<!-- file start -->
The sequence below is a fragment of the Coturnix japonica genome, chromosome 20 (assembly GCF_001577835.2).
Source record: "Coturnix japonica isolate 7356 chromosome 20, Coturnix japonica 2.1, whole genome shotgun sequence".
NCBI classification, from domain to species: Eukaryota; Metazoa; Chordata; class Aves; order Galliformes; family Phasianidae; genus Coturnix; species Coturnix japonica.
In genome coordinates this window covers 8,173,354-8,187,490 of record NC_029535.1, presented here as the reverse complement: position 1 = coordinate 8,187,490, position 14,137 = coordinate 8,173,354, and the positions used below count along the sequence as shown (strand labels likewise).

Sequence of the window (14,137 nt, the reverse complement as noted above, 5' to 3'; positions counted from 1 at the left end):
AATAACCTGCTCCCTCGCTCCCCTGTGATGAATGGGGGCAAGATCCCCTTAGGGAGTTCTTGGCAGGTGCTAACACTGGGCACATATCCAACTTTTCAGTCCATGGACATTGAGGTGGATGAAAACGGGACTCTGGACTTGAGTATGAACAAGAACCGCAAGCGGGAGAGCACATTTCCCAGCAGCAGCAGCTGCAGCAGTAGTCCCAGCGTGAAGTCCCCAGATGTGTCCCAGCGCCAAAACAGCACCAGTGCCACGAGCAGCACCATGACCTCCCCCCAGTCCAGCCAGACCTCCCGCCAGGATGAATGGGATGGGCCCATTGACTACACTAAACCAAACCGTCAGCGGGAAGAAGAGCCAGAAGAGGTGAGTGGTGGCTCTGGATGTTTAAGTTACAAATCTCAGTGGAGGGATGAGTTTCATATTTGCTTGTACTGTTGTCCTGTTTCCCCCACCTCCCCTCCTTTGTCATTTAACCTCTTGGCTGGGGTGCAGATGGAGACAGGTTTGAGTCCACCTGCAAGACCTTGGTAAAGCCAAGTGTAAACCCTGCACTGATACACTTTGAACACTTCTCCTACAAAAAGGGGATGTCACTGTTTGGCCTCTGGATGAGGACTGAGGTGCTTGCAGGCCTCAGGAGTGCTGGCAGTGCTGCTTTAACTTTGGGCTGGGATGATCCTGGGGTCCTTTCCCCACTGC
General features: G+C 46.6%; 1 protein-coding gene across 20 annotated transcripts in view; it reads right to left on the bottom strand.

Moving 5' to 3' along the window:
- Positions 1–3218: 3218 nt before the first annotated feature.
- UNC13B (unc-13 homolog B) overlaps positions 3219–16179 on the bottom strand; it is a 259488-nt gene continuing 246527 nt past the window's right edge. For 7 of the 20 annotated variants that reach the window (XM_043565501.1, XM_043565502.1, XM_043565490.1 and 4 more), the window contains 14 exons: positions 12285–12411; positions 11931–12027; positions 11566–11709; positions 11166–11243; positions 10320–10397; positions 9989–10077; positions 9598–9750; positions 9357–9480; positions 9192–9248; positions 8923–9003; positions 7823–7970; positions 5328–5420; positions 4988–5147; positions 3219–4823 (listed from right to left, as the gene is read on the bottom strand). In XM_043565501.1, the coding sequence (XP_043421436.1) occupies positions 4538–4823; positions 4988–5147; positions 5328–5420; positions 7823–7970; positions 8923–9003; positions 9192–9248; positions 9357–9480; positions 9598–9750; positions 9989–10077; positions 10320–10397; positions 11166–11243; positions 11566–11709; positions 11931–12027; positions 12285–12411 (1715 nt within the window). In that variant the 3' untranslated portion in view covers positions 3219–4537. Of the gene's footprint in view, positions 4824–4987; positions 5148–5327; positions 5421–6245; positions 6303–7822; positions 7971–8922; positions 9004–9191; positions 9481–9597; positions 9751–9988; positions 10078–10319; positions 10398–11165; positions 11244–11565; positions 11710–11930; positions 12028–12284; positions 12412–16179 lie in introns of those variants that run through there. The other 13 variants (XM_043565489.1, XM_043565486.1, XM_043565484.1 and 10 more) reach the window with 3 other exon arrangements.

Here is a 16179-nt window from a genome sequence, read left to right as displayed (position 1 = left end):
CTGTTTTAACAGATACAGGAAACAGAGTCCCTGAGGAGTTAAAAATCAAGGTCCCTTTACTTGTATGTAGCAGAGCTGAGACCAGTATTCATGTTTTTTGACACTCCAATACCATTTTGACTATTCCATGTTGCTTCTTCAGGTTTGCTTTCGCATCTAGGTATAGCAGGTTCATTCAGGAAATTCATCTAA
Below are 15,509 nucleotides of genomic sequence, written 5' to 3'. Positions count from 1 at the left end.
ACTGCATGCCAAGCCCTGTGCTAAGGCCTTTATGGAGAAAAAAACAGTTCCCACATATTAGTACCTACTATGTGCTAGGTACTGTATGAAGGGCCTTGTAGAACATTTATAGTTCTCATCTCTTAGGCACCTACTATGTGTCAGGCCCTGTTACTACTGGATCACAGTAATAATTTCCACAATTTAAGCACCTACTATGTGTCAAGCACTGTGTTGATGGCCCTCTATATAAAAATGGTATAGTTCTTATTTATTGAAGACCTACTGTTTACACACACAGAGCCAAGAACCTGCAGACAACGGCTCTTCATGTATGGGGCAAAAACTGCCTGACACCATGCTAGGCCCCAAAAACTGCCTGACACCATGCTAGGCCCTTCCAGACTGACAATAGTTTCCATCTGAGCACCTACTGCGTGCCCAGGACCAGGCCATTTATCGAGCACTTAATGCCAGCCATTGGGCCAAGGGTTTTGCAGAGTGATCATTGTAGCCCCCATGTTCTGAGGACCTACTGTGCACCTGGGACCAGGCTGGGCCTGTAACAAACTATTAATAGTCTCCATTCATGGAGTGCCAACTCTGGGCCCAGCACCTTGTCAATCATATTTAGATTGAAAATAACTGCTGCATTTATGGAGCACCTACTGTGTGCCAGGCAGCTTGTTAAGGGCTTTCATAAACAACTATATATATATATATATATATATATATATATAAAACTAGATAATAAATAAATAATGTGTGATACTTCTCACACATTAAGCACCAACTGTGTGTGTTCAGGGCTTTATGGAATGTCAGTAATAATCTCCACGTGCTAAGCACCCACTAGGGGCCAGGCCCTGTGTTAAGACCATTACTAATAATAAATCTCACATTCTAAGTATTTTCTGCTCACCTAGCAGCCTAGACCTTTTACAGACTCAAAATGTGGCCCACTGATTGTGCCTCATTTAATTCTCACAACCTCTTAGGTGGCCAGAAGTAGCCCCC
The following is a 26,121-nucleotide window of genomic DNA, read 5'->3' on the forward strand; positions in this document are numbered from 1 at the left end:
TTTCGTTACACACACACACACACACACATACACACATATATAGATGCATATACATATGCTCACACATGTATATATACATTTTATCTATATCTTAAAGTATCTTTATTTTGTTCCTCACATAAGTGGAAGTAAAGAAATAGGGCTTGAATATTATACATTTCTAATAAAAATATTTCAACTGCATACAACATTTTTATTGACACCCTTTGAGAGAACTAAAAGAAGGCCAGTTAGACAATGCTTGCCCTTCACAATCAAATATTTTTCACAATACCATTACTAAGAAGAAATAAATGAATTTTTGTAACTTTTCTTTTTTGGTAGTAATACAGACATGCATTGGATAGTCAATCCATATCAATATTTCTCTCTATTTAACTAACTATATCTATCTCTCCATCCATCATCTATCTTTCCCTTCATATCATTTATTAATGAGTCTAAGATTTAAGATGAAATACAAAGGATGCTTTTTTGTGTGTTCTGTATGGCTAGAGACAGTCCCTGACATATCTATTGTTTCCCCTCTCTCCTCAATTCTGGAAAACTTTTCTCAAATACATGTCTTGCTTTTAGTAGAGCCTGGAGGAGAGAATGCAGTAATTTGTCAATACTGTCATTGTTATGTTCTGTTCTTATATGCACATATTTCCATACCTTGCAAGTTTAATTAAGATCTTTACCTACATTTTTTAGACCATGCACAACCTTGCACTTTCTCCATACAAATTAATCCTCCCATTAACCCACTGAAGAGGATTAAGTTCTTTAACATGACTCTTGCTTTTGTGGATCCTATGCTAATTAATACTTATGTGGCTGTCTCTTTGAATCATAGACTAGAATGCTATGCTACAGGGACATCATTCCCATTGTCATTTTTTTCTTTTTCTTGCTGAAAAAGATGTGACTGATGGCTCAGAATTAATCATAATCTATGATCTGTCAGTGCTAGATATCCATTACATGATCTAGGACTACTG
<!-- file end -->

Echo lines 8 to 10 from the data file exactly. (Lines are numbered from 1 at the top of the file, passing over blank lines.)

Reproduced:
Moving 5' to 3' along the window:
- Positions 1–3218: 3218 nt before the first annotated feature.
- UNC13B (unc-13 homolog B) overlaps positions 3219–16179 on the bottom strand; it is a 259488-nt gene continuing 246527 nt past the window's right edge. For 7 of the 20 annotated variants that reach the window (XM_043565501.1, XM_043565502.1, XM_043565490.1 and 4 more), the window contains 14 exons: positions 12285–12411; positions 11931–12027; positions 11566–11709; positions 11166–11243; positions 10320–10397; positions 9989–10077; positions 9598–9750; positions 9357–9480; positions 9192–9248; positions 8923–9003; positions 7823–7970; positions 5328–5420; positions 4988–5147; positions 3219–4823 (listed from right to left, as the gene is read on the bottom strand). In XM_043565501.1, the coding sequence (XP_043421436.1) occupies positions 4538–4823; positions 4988–5147; positions 5328–5420; positions 7823–7970; positions 8923–9003; positions 9192–9248; positions 9357–9480; positions 9598–9750; positions 9989–10077; positions 10320–10397; positions 11166–11243; positions 11566–11709; positions 11931–12027; positions 12285–12411 (1715 nt within the window). In that variant the 3' untranslated portion in view covers positions 3219–4537. Of the gene's footprint in view, positions 4824–4987; positions 5148–5327; positions 5421–6245; positions 6303–7822; positions 7971–8922; positions 9004–9191; positions 9481–9597; positions 9751–9988; positions 10078–10319; positions 10398–11165; positions 11244–11565; positions 11710–11930; positions 12028–12284; positions 12412–16179 lie in introns of those variants that run through there. The other 13 variants (XM_043565489.1, XM_043565486.1, XM_043565484.1 and 10 more) reach the window with 3 other exon arrangements.